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October 30, 1928 - Image 3

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Text
Publication:
The Michigan Daily, 1928-10-30

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30, 1928

""HE MICHRICAN

DAILY

'6
Y
',fin

T~TAKNSAS PASTORENTER EFENSE A~RCH AEOLOGICAL EXPEDI"TION TO BEATi IB
?DO Nt A OF JAILED ATHEIST GPOUP LEADERUI SIYGADAEAGIVEN' NEW SIXBY DODGE COMPANY [D
fli. A[TD QRVUS Dr. x'YV >.l Rob hm &o mSI Cm') S.The nexyear theĀ£ car.
UILOI#lILtoi.UIXIL)re i 'elt fte' ~a '..evdA a oi " avtins thl1e iteU
. f <p f ~~~word fruui ; , Clk lecv '-et i CC,':f o h C~1in .A5:,. Minor
Of~ASTYFOTAL Io te eta cleg, r Alfr d e ity Nar t oa iDc,-c L , y i e valsleeen n-
Aformer member of the faculty Li.it, th 1? it _s re in to 1 V.hsgnUjIn a
GR~N,_ASTUNIofnthe Dnaborforetherpastfld I Dogers eatat texPdiUn ivbwe ileledietwenIat e's c
J. Shroeer,13D a practising wt Victory Six to replace the the Payoum and Cairo. As the oft i.
JILL NS SPENT IN SPORT tionierhas
WLTIENMANY OLDEE 13 years, died at 8:30 o'clock yes- years. Delivery on the car will be site of ancient Karanis in the departn
v ; w3f( 0 { S Sterday morning at his home at made as soon as the University' norh -east corner of the province nish hr
1228 White street, after an illness officials are able to Indcae Hi .,Faycj;L z, leca r has had to do Hle "O'c
o averstyle of node they tb wok saitd'bl^Vl so ( e 'd riving and has seen i Anao

of University inspet
hpools, different divis
rents of the Univers

onser-
ischools
the Di-
ctlon of
.ons and
sity~ fur-
%rvices to
nto th~e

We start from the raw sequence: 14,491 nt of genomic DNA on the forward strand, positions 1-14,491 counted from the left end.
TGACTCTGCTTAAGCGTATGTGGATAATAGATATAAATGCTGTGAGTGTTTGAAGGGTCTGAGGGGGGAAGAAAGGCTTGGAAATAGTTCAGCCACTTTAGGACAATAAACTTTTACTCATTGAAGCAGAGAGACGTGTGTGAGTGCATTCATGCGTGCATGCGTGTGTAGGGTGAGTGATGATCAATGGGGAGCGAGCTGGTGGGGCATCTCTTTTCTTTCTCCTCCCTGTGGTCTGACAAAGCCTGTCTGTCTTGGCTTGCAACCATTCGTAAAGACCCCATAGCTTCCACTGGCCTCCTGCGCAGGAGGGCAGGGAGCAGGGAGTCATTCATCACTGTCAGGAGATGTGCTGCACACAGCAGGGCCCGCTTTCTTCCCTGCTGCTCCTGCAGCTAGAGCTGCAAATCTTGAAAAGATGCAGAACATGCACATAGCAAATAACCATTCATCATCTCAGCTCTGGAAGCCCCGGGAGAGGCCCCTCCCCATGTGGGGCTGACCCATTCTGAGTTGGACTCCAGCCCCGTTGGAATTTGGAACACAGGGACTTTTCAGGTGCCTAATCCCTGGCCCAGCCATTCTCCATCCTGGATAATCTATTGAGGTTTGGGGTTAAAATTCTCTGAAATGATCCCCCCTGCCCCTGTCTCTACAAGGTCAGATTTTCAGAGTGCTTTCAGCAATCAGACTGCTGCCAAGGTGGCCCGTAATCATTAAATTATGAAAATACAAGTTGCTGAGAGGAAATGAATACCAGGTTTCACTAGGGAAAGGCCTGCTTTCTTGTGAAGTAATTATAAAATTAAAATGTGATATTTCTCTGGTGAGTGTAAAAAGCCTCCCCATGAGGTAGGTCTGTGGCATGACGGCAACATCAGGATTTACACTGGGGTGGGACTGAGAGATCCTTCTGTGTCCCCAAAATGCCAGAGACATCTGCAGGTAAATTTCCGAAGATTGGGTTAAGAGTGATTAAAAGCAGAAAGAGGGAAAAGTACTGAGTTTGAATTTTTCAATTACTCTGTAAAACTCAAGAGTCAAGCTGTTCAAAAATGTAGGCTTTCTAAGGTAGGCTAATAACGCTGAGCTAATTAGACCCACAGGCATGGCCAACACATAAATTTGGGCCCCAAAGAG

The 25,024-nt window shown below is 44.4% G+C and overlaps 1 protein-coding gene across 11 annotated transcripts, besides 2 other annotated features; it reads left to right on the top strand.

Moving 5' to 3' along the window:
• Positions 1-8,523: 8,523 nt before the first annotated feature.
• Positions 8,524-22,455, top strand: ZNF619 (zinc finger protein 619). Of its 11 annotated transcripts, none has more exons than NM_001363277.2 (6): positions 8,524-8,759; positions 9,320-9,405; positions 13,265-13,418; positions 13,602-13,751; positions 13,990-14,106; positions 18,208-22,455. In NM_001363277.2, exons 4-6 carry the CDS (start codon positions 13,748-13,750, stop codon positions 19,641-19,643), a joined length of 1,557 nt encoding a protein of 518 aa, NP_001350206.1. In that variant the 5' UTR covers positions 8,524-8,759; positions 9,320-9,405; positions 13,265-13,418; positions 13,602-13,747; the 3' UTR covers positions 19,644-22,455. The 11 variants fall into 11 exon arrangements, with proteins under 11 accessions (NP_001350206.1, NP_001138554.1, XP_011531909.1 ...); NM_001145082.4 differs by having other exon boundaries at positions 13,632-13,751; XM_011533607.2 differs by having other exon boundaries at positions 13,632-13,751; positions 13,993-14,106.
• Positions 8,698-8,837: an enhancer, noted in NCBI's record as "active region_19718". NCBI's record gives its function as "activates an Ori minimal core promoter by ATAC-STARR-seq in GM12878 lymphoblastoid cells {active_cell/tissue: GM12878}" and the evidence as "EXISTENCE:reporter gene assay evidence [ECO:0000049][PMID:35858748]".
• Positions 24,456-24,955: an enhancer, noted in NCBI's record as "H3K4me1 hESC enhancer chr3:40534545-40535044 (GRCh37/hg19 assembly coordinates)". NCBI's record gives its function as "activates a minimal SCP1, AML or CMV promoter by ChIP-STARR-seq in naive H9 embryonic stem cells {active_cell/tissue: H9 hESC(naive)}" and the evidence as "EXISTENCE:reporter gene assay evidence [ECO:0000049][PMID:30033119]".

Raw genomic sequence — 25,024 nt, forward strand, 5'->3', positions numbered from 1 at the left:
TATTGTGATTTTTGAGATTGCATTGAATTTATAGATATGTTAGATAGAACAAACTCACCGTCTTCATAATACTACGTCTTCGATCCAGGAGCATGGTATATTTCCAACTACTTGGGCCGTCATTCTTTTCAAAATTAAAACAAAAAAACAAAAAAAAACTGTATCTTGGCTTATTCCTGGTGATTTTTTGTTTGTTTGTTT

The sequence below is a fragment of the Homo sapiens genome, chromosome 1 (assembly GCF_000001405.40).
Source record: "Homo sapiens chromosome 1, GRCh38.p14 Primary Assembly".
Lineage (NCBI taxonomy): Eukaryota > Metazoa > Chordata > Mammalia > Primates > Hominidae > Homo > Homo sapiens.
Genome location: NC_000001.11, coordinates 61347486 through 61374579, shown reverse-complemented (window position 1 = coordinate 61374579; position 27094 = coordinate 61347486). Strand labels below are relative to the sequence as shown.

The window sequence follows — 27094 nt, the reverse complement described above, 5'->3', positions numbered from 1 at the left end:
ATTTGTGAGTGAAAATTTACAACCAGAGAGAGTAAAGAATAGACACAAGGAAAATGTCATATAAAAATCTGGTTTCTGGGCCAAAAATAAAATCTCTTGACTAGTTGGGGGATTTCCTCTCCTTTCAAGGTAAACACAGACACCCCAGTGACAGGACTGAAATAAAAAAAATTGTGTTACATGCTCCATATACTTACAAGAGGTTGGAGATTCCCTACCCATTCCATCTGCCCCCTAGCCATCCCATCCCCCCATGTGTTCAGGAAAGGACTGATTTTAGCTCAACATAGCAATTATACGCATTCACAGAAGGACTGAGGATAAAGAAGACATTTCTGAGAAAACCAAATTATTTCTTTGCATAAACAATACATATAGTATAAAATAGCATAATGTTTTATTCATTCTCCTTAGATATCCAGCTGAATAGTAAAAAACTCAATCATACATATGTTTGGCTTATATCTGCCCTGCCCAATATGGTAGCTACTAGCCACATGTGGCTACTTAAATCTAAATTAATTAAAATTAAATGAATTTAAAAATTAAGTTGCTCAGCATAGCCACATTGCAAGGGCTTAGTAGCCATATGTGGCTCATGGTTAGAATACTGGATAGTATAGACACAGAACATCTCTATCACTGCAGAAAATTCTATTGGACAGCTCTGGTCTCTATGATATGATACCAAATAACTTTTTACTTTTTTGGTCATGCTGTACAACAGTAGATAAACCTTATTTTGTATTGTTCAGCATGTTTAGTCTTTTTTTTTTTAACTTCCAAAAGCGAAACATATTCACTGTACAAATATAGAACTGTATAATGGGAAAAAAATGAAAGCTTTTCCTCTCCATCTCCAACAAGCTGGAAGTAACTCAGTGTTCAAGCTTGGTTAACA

f 4

"Octo .. s" Is Label Given Football
By Article In Current Issue
'4f Harper's Magazine
An 'anti-football faction, as yet
'compratively inarticulate but
;rapidly gaining strength, is an out-I
standing factor in American col-
ege ffe today, -according to an
articl by John R. Tunis in the cur-
!rent Harper's magazine.
We ;are waking up to the realiza-
Ition that football is "a first-class;
btoppus which is strangling many
'of 'the legitimate pursuits of our
'educatonal institutions," he says,,
quoting figures from several col-
leges to support his contention.
"Ouit of 'an income of more than
a million dollars derived from foot-
~all a' Harvard University in 1924,
$36,0oQ was spent on v ros in-
tercollegiate- teams and their'
traveling expenses, coaches, train-
ers, and uniforms.
Stanford Buys Equipment
During the same year Stanford
University's athletic receipts were
$194,000, and after paying for a
football stadium, a basketball sta-
dium, team expenses and equip-
mxet, it spent the generous sum
of $,500 on intramural sprts,"
he states. According to an official
report, Ohio State spent $13,000 for
intramural athletics and ,$127,017
toward a new stadium in 1924.
Student protest at the "elaborate
ritual'' that has grown up around
football is also increasing, accord-
ing to Tunis. "There are almost as
many football officials as players
on the field, and they are hand-
picked for each game by a High
Commissioner who receives a salary
of $10,000 for the job," he says. I
Watch Officials
"Last season more than $3,000
was spent for spies to watch the
officials and report upon their f air-
ness and the quality of their offi-
ciating. This f all there is talk1
Of spies being set to watch the
spies at an additional cost of $3,000.
Many thinking graduates, under-
graduates, fac' ulty members, and
college presidents would be happy
if football could be abolished with-
out upsetting the athletic systems
of the colleges generally.''
New Currency To Be .
4' Released Next Year
After July 1, 1929, the new United
States paper currency will be in cir-
culation. The H#ureau of Engraving
is working on the designs now, and
eventually all the present bills in
circulation will be replaced.
The new paper bills will be six
and five-sixteenths inches long and
two and eleven-sivteenths inches;
wide. The size of the present cur-
rency is seven and three-eighths;
inches by three and one-eighh
inches. All the new blls bear a I
portrait of -a, famous American on
the front, and the $1 bills and de-
nominations over $100 will have or-
namental backs. All the others will